Natural headache relief? It's probably in your kitchen.
So many things can make your head ache. Deadlines. Arguments. Irksome bosses. Traffic jams. Even good things can give you a pain in the head—on the Mayo Clinic Web site, “ice cream headaches” has its own category (many of us know it as “brain freeze”). Generally speaking, headaches are your body’s response to physical or emotional stress. That stress can make the muscles in your head and neck contract to create tension headaches. Or it can make blood vessels constrict and later expand to produce migraines or vascular headaches. And if your sinuses are congested or infected, pounding headaches often result. Despite the discomfort, most headaches are temporary and respond quite nicely to do-it-yourself pantry treatments.
Use thyme and rosemary oil for head rubs.
To relieve headache pain, dab a drop or two of thyme or rosemary essential oil on each temple and on your forehead. Rub gently into the skin, then sit quietly for several minutes to let this home remedy work. In a 2010 study, researchers discovered that thyme and rosemary oils contain carvacrol, a substance that acts as a COX-II inhibitor, much like nonsteroidal anti-inflammatory drugs, such as ibuprofen, do.
Headache researchers say that migraine sufferers should keep this essential mineral in their medicine chests. Turns out, migraineurs (the term docs use to describe folks who get these head-splitters) have low levels of magnesium in their brains during attacks and may also have a general magnesium deficiency. In fact, two placebo-controlled clinical studies have shown that taking magnesium supplements can prevent the headaches. Experts recommend taking 400 milligrams a day of chelated magnesium, magnesium oxide, or slow-release magnesium, all of which are available over the counter at your local drugstore. Note: Magnesium may cause diarrhea in some people. Magnesium is also high in foods like pumpkin seeds, mackerel, dried figs, and dark chocolate.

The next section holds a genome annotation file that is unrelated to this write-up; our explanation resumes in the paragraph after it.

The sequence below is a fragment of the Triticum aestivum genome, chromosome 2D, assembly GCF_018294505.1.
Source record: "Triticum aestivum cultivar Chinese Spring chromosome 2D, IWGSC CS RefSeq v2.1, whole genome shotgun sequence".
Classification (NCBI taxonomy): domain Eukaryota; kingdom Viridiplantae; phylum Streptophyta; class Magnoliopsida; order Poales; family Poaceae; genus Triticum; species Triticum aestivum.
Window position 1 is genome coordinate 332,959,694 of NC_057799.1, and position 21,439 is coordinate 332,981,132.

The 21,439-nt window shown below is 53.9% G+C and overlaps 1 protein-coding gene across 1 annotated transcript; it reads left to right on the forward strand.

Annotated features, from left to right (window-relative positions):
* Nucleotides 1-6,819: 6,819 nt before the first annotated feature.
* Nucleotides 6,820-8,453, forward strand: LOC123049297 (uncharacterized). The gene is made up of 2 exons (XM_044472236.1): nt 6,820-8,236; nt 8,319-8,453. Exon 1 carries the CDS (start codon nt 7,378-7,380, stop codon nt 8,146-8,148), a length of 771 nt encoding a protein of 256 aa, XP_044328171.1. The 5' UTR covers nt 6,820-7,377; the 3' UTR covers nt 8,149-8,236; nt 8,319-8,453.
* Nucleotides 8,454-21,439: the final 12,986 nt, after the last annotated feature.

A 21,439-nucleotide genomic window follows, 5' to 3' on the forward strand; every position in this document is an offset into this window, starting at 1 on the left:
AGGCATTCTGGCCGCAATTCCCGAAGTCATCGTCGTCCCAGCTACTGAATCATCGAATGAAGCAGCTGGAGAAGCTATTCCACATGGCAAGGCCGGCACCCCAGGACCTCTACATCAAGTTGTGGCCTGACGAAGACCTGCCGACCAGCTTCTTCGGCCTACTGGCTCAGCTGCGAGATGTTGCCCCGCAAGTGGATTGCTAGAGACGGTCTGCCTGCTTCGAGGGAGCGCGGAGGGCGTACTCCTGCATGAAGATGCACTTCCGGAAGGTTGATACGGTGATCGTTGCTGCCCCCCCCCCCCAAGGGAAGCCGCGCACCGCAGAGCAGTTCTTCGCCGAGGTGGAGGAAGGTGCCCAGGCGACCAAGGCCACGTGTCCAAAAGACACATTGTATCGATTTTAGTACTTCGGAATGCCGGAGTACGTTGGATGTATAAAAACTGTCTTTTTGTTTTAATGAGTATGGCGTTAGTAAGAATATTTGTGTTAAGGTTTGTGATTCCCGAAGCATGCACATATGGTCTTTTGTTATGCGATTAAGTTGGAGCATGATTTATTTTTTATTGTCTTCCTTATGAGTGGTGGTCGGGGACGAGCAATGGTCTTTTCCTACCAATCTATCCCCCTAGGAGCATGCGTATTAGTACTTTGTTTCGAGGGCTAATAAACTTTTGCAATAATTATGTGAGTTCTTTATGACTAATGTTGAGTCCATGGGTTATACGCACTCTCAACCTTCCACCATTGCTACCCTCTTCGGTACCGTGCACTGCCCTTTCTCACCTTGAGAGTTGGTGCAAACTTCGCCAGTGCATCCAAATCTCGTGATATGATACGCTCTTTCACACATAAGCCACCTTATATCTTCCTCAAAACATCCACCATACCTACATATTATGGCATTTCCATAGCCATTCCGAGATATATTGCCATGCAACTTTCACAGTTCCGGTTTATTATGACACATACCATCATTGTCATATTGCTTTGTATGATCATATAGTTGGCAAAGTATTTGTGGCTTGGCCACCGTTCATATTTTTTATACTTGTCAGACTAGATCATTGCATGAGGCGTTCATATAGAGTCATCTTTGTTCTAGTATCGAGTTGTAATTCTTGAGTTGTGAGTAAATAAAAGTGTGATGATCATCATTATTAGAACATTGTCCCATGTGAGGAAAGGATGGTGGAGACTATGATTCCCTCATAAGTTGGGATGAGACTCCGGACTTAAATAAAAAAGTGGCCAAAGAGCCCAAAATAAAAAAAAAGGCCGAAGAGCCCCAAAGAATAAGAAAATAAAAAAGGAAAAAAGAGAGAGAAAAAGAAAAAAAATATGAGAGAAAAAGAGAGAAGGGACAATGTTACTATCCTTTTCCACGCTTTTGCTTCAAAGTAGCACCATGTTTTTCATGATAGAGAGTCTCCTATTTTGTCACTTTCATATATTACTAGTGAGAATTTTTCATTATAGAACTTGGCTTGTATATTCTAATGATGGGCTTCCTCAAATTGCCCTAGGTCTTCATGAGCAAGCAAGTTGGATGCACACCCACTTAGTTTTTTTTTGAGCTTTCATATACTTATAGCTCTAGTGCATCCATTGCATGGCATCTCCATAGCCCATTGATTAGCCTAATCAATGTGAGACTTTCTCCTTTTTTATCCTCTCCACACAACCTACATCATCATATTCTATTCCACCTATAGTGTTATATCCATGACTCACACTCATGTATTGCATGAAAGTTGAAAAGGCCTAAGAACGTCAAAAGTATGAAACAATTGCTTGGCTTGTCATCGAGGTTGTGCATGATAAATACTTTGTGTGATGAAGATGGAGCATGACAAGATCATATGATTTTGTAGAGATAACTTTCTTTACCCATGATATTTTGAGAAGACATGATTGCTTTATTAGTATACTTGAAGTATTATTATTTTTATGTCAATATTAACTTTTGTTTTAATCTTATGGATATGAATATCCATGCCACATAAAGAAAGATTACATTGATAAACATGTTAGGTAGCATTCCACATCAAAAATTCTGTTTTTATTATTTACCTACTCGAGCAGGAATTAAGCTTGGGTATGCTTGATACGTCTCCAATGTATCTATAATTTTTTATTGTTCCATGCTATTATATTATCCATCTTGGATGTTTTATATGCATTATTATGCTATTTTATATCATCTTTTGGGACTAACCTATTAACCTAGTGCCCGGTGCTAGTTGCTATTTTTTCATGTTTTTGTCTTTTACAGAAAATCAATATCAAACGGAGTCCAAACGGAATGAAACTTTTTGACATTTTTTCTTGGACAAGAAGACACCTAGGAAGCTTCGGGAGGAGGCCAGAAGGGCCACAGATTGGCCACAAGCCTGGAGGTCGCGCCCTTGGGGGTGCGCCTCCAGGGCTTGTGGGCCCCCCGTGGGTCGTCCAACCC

Get more vitamin B2.
In one study, 59 percent of participants slashed migraine frequency by half after taking 400 milligrams of this vitamin (known as riboflavin) daily for three months. For the volunteers who took a placebo, just 15 percent of them reported fewer migraine events. Almonds, sesame seeds, certain fish, and some hard cheeses are high in this vitamin.
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Try butterbur extract.
An herb called butterbur has proved itself so effective for migraine relief that physicians who specialize in treating migraines often recommend it. At least three studies have been conducted on Petadolex, an over-the-counter butterbur extract, and in each study, the herb has significantly reduced migraine attacks when compared to a placebo. Recommended dosage is 75 milligrams twice a day for one month, then 50 milligrams twice a day.
Steep gingerroot for tea.
Ginger may work against migraines by inhibiting prostaglandin synthesis. What’s more, ginger helps quell the nausea that often accompanies migraines. Create a homemade tea by gently simmering three quarter-sized slices of gingerroot in 2 cups of water, covered, for 30 minutes.
Brew chamomile tea.
Chamomile tea has compounds that help ease pain and relax you. Brew up a cup using one chamomile tea bag to a cup of just-boiled water. Allow to steep, covered, for 10 minutes. Sweeten with honey, if desired. Take a few minutes to sip the hot tea slowly while sitting in a quiet spot.
Draw a footbath with peppermint and lavender oils.
Some natural healers believe footbaths are powerful home remedies for headaches. The hot water draws blood to your feet, easing the pressure on the blood vessels in your head. By adding a few drops of peppermint and/or lavender essential oils, the aroma provides soothing relief.